Chinese Cartoonist Fears Return Home Amid Online 'Traitor' Campaign

2014-08-21
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People fly Chinese and Hong Kong flags as they take part in a pro-government rally in Hong Kong, Aug. 17, 2014.
AFP

Political cartoonist Wang Liming, known by his online nickname "Biantai Lajiao" (in English, Perverted Chili Pepper), said he is considering remaining in Japan after his China-based social media accounts were closed following a smear campaign in state media.

"I have lost income since my microblog account was shut down," Wang told RFA from Japan, where he is on a business trip. "I think it might be pretty risky to go back home, although my ticket was booked for [Thursday]."

"If I go back, they might use my cartoons as an excuse to detain me," he said. "I'm looking around for opportunities that might enable me to stay here."

Wang dismissed the online campaign against him, which came after he posted a cartoon of mainlanders bussed to Hong Kong to oppose a pro-democracy movement, as "ridiculous."

"It's laughable that they are turning all of the powerful machinery of state propaganda onto a lone cartoonist like me," Wang said. "All I did was put some of my thoughts and feelings onto social media."

Wang's cartoon depicted red-skinned mainland Chinese, replete with shopping bags, patriotic banners and portraits of Chairman Mao, showing Hong Kong people how to kowtow to the government.

Soon after it appeared, Wang was slammed as a "traitor" by an unsigned post on discussion boards run by major state-run media outlets, including the People's Daily, titled "Seeing the pro-Japan stance of Chinese traitor 'Biantai Lajiao' for what it is."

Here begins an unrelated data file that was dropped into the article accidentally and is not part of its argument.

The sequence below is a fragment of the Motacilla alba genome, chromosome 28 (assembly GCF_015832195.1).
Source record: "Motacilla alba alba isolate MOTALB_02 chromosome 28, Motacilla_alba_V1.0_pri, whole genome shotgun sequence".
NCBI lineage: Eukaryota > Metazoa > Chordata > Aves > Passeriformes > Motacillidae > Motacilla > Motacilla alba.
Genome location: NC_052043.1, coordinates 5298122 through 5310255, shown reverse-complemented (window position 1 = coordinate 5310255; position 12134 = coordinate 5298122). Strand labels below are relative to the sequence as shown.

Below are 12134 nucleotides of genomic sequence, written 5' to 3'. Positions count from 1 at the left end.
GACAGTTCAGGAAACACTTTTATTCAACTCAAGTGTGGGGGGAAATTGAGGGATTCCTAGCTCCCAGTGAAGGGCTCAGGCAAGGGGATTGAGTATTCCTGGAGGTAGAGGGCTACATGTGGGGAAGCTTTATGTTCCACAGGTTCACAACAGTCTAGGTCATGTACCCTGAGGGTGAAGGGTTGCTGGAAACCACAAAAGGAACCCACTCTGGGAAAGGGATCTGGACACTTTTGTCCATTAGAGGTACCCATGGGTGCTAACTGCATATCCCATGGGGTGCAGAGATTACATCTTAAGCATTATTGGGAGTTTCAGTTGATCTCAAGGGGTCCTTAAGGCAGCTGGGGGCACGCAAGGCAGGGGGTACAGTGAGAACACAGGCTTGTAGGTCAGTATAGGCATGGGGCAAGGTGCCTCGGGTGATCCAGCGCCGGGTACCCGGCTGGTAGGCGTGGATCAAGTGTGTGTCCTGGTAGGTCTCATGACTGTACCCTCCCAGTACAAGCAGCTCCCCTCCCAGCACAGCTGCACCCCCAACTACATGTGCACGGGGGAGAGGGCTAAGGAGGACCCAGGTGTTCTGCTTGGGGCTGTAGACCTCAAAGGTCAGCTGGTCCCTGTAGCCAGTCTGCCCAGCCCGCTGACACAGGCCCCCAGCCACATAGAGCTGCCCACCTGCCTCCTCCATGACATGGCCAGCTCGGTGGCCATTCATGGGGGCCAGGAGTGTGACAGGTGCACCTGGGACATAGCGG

Overreaction

Wang, who has a following of some 550,000 on Tencent's Twitter-like Weibo service and 340,000 on Sina Weibo, said the authorities appeared to him to be overreacting.

"I think they're going to too much trouble," he said. "I have no idea why they would want to call me a traitor to the Chinese people. I think I'm a long, long way from being that."

"If they want to criticize my cartoons, then they should come out and say so, but if they did, they'd get laughed at in turn."

"That's why they have to resort to so-called patriotism ... to smear me. That post is written like something out of the Cultural Revolution [1966-1976]," Wang said.

Pro-Beijing rally

Organizers of Sunday's pro-Beijing demonstration claimed nearly 200,000 people participated in the event aimed at opposing the Occupy Central campaign, which has vowed to take over Hong Kong's downtown financial and shopping district if voters are denied public nominations in the 2017 race for the next chief executive.

But democracy activists in the former British colony on Monday accused police in of inflating the number of participants at the demonstration.

The pro-Beijing rally was intended to counter the city's July 1 pro-democracy rally, which organizers said attracted some 500,000 people, against a police head count of just 92,000.

Some 1,170 pro-Beijing groups and politicians signed up for Sunday's rally, in which marchers wore color-coded T-shirts denoting allegiance to various groups linked to different provinces and hometowns in China.

They carried placards which read: "Love Hong Kong, don't paralyze Hong Kong," "For the next generation," and "In support of one person, one vote in 2017."

Reported by Yang Fan for RFA's Mandarin Service. Translated and written in English by Luisetta Mudie.